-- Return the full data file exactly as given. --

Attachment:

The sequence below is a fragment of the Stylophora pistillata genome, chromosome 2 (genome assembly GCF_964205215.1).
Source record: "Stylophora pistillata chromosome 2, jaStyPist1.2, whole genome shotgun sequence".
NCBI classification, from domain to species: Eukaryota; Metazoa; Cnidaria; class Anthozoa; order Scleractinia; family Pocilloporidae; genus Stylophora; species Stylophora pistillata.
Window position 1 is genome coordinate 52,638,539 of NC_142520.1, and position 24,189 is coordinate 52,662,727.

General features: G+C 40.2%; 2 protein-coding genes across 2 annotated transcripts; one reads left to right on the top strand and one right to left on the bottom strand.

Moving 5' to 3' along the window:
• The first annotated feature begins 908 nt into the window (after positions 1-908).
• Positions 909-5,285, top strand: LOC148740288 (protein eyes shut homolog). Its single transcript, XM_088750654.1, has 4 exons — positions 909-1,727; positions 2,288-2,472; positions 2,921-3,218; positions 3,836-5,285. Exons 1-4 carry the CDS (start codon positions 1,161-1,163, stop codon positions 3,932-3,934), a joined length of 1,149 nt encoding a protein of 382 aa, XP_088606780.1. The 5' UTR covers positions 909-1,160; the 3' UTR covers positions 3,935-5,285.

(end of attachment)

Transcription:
The sequence below is a fragment of the Stylophora pistillata genome, chromosome 2 (genome assembly GCF_964205215.1).
Source record: "Stylophora pistillata chromosome 2, jaStyPist1.2, whole genome shotgun sequence".
NCBI classification, from domain to species: Eukaryota; Metazoa; Cnidaria; class Anthozoa; order Scleractinia; family Pocilloporidae; genus Stylophora; species Stylophora pistillata.
Window position 1 is genome coordinate 52,638,539 of NC_142520.1, and position 24,189 is coordinate 52,662,727.

General features: G+C 40.2%; 2 protein-coding genes across 2 annotated transcripts; one reads left to right on the top strand and one right to left on the bottom strand.

Moving 5' to 3' along the window:
• The first annotated feature begins 908 nt into the window (after positions 1-908).
• Positions 909-5,285, top strand: LOC148740288 (protein eyes shut homolog). Its single transcript, XM_088750654.1, has 4 exons — positions 909-1,727; positions 2,288-2,472; positions 2,921-3,218; positions 3,836-5,285. Exons 1-4 carry the CDS (start codon positions 1,161-1,163, stop codon positions 3,932-3,934), a joined length of 1,149 nt encoding a protein of 382 aa, XP_088606780.1. The 5' UTR covers positions 909-1,160; the 3' UTR covers positions 3,935-5,285.